Brewer-Young Mansion, Longmeadow, Mass (2)

The Brewer-Young Mansion at 734 Longmeadow Street in Longmeadow, in July 1911. Image courtesy of the Longmeadow Historical Society.

The house in 2018:

As discussed in the previous post, this house was built in 1885, and was originally the home of noted Congregationalist pastor and hymn writer Samuel Wolcott. Subsequent owners included businessman, farmer, and former state legislator Edward S. Brewer, who was living here when the first photo was taken in 1911. The photo shows the front of the house, with its large gambrel roof and distinctive portico, and there is a group of three unidentified men standing on the well-landscaped front lawn.

Brewer died later in 1911, and his widow Corinne lived here until later in the decade. By the early 1920s, the property was sold to Mary Ida Young, the co-founder of W.F. Young, Inc., an animal care product company best known for developing the horse liniment Absorbine. She lived here for the rest of her life, until her death in 1960 at the age of 95, and the house remained in the Young family until 1989, when it was sold because of the high cost of upkeep.

The house changed ownership many times over the next few decades, but the 11,000 square foot, 130-year-old mansion proved impractical as a single-family home. It steadily deteriorated and was finally foreclosed in 2015, but it was purchased two years later, a few months before the second photo was taken. Thanks to a zoning change to the property, the new owners are currently in the process of restoring the house and converting it into professional offices, which will help to ensure the long-term preservation of this important local landmark.

Brewer-Young Mansion, Longmeadow, Mass

The Brewer-Young Mansion at 734 Longmeadow Street in Longmeadow, on July 7, 1908. Image courtesy of the Longmeadow Historical Society.

The house in 2018:

This elegant Colonial Revival-style mansion was built in 1885, and was originally the home of Samuel Wolcott, a noted Congregationalist pastor and hymn writer. Born in South Windsor in 1813, Wolcott spent the early years of his ministry as a missionary in the Middle East, before returning to the United States and serving as pastor of a number of churches, including here in Longmeadow from 1843 to 1847. He subsequently served in churches as far away as Cleveland and Chicago, but eventually returned to Longmeadow after his retirement.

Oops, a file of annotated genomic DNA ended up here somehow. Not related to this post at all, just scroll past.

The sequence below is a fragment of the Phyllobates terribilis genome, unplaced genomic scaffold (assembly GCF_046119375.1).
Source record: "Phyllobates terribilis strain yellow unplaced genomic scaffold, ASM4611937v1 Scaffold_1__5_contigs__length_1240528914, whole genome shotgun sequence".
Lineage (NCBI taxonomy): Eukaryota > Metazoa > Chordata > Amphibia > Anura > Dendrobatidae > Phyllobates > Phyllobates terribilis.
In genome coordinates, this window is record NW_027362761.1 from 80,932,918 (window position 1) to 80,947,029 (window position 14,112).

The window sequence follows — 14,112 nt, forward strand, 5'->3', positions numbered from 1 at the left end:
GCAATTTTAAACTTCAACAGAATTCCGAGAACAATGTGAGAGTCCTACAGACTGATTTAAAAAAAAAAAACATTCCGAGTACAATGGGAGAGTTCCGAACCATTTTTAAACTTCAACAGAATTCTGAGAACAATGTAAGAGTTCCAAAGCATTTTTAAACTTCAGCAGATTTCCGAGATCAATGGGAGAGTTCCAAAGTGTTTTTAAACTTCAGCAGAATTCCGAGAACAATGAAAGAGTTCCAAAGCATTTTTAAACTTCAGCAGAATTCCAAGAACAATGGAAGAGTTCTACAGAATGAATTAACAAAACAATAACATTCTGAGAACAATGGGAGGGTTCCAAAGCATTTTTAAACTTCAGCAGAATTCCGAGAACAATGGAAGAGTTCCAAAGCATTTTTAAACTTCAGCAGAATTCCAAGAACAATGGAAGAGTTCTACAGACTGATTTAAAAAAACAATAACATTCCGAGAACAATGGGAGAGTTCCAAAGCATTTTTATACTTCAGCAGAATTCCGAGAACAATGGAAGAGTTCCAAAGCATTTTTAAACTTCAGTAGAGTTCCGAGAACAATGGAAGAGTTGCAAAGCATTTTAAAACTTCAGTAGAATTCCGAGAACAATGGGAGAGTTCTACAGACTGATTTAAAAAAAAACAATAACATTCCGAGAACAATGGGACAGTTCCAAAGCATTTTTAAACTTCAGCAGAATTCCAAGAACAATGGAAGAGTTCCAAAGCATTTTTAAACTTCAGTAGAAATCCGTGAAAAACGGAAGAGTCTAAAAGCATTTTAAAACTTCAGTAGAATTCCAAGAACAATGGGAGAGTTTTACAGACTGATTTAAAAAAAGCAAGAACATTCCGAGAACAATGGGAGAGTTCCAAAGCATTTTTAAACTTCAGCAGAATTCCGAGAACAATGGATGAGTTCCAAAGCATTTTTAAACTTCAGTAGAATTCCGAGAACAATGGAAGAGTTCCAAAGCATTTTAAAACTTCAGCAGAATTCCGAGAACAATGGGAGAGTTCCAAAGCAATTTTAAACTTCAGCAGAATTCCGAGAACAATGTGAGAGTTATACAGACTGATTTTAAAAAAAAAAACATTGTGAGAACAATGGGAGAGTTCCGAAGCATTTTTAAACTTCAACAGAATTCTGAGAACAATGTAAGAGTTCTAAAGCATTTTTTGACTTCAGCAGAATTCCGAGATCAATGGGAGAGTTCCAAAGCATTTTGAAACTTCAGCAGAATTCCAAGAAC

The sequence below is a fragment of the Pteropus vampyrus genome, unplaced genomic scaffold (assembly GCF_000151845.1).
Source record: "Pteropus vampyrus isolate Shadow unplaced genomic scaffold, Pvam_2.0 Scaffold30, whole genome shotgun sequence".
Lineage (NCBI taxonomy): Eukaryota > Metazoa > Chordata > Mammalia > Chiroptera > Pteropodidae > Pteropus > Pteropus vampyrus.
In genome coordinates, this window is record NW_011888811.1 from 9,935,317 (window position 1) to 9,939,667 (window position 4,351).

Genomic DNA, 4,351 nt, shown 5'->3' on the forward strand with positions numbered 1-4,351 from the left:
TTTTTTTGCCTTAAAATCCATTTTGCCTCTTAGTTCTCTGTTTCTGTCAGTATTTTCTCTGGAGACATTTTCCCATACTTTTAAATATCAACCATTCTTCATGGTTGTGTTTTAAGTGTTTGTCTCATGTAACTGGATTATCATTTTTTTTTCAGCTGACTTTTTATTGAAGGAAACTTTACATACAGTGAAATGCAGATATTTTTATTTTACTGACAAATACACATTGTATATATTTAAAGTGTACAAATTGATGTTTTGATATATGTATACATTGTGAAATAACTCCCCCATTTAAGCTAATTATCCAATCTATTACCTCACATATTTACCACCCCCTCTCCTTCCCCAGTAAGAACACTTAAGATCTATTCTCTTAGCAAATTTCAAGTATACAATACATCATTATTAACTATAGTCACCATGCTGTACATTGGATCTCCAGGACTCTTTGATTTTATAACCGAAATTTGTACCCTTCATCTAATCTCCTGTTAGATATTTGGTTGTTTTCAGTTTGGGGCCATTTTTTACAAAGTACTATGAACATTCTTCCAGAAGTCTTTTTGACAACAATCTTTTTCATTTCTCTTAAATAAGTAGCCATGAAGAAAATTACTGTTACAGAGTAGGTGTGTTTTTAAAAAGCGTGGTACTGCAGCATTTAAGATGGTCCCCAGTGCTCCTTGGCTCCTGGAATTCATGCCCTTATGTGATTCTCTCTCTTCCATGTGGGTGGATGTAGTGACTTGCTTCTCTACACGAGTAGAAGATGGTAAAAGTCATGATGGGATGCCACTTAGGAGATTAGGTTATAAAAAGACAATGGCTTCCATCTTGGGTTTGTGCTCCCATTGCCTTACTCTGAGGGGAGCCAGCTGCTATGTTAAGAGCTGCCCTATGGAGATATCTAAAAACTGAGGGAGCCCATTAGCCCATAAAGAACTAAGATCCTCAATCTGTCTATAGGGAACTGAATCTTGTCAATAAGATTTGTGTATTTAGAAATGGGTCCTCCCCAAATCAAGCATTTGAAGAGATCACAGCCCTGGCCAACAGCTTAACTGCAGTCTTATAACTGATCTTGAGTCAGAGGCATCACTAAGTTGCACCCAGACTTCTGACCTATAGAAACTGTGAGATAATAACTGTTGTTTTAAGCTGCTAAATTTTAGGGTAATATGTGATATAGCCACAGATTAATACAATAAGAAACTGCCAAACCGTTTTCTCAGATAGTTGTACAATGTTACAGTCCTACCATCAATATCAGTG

Two of Reverend Wolcott’s sons, Henry and Edward Wolcott, had this house built for their father. Both sons had gone west to Colorado, where they both prospered, with Edward later serving as a U. S. Senator from 1889 to 1901. Their father’s mansion reflected their wealth, but he did not get to enjoy it for very long. He died in 1886, at the age of 72, only about a year after the completion of the house, although his widow Harriet continued to live here until her death in 1901. The 1900 census shows her here along with her daughters Clara and Charlotte, and two servants.

After Harriet’s death, the property was sold to Edward S. Brewer, a businessman and farmer who had previously lived in Springfield. He had represented the city in the state legislature in 1892 and 1893, and he later became a member of the Longmeadow board of selectmen after moving to this house. He extensively renovated the house in 1906, and this was evidently when the house acquired its distinctive Colonial Revival appearance. The first photo was taken only two years later, and shows both the ornate exterior and the landscaped lawn in the front of the house.

The 1910 census lists Edward Brewer living here with his wife Corinne and three servants. He died a year later, but Corinne remained here until at least 1918. However, by the 1920 census she was living in Boston with her daughter Maud, and she died in 1921. The house was then sold to Mary Ida Young, a widow who, along with her late husband Wilbur, had co-founded the animal care product company W.F. Young, Inc. back in 1892.

The W.F. Young company is best known for developing the horse liniment Absorbine, along with the related product Absorbine Jr., which was intended for human use. At the time, the company was headquartered in Springfield, and the Young family lived in a house on State Street. However, Wilbur died in 1918, and Mary subsequently moved to this house in Longmeadow a few years later. Their son, Wilbur F. Young II, became company president after his father’s death, but he died in 1928 at the age of 30, leaving Mary to assume control of the company.

Mary ultimately outlived her husband by more than 40 years, and ran the company into her 90s, until she handed it over to her daughter Sally and grandson, Wilbur F. Young III in 1957. She continued to live in this house throughout this time, and remained here until her death in 1960, at the age of 95. The house stayed in the Young family for several more decades, although the high costs of upkeep eventually led the family to sell the property in 1989.

Today, W.F. Young, Inc. is still in business, and still produces Absorbine. It is now headquartered in nearby East Longmeadow, where it is still owned by the Young family. However, the former family home has not fared so well over the years. Since being sold in 1989, it has gone through a revolving door of ownership, and has steadily deteriorated. It was foreclosed on in 2015, but was purchased two years later, shortly before the second photo was taken. The house is now undergoing restoration, and the interior is in the process of being converted into professional offices.

Old Country Store, Longmeadow, Mass

The Old Country Store at 776 Longmeadow Street, near the corner of Williams Street in Longmeadow, on October 14, 1912. Image courtesy of the Longmeadow Historical Society.

The scene in 2018: